We are going with our strengths and hiding our weakness. Our office is in the historic part of Downtown Seattle and the center of all the tech startups. Big name companies are spending a LOT of money on their sexy interiors but we don’t feel you must. We have high ceilings, brick walls and a lot of exposed big beams and pipe in the ceilings. We are leaving all of that exposed  and painting the walls white. It looks super clean and highlights the space. We ARE highlighting the space (our strength), and NOT spending a lot of money (our weakness) on fancy gold flaked paint or multiple trims schemes. And we didn’t use an interior decorator to come to that conclusion. It doesn’t look like we didn’t spend much money. It looks clean and modern and I am proud of it. 

“Inspirational Sayings” wall

I don’t think anything has the potential of high lighting company values than your wall with inspirational sayings.  So, how is ours different? We are pushing the envelope and going with more than just the Pollyanna quotes.  “Get shit done” is one of the sayings and it does reflect one of our company values. I wouldn’t dream of doing this in corporate America, but in our small funky tech start up, it not only works, it’s a thing. T shirt’s, hoodies and mugs included. The other notable saying we are going to put above the entrance to our CEO’s office is:

What got you here, won’t get you there

I literally picture him dragging some newb to the front of his office by the scruff of their neck and pointing to the “Inspiration”. “Just because we have always done it that way doesn’t mean we have to continue!”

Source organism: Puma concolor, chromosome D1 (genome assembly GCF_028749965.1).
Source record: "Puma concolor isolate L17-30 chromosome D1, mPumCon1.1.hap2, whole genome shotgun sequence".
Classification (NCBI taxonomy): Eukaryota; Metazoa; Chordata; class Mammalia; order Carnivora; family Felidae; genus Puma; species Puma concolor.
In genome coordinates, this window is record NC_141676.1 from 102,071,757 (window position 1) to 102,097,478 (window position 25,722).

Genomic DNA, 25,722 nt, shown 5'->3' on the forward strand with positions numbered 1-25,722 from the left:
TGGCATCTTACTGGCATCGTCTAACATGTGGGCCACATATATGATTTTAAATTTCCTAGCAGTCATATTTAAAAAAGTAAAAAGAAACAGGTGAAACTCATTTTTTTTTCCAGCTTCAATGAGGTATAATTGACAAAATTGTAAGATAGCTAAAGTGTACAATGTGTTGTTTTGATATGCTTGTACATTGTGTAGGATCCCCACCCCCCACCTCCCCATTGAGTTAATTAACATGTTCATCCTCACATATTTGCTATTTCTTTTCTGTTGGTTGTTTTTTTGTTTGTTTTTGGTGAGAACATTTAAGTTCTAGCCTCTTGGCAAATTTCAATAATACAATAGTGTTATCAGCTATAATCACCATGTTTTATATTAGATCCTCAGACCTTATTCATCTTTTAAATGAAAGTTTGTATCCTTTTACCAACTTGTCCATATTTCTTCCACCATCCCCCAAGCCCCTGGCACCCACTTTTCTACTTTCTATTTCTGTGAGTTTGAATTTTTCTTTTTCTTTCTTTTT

Update, post build out, above the CEO’s office

I did stop the process before we got to:

The beatings will continue till the morale improves

or my personal HR favorite

Nothing like a public hanging in the morning to motivate the troops

Nap room

I was asked for a nap room on more than one occasion but after a little clarification I was able to politely decline. This is the opposite of employee engagement. Nap rooms are an old rage. I have worked in companies that had nap rooms and I get it. But just because you are doing a build out, doesn’t mean you need a nap room, bean bag chairs or ping pong tables. (None of which we will have).  Nap rooms can work when the employees are working crazy hours. If the teams are working against a burn rate, competition or it is the culture of the company, nap rooms can work.

With a company that is working 40 – 45 hours a week, they are just a reinforcement to slow down productivity. After I explained that the companies that have nap rooms are working 70 – 80 hours a week, most of the folks requesting the amenity retracted. For the record, we will probably have a “Mothers” room (as we currently do) as we have a number of newly minted mothers.

Front entry
We have a brilliant head of marketing and I love his ideas for the front entrance. We are a software company and have VERY few visitors. Consequently, we are going with a technology based receptionist in the form of the iPad. No humans at reception. To make sure that folks understand to check in, we have a 5 foot arrow pointing to the iPad and a sign that says the following (think Willy Wonka and the Chocolate Factory interior):

Welcome to Acme Publishing

Glad you saw the arrow directing you to this spot. You passed the first test. Just touch the iPad screen and technology will call, text, email and Skype whoever you are looking for. They will be out shortly.

Thanks MGMT.

PS. It’s not that we don’t like humans, we just don’t receive many visitors. You are the first all week and we’d rather invest the resources into continuing to develop our award winning product.  

employee engagement

Update post move: 5 foot sign pointing to our electronic reception desk

 

If you are building out a new space or thinking about adapting your current space, keep employee engagement in mind. The more your employees are engaged, the better it is for everyone. It is better for the company, the team, the individual, and the family at home.

HRNasty
nasty: an unreal maneuver of incredible technique, something that is ridiculously good, tricky and manipulative but with a result that can’t help but be admired, a phrase used to describe someone who is good at something. “He has a nasty forkball”.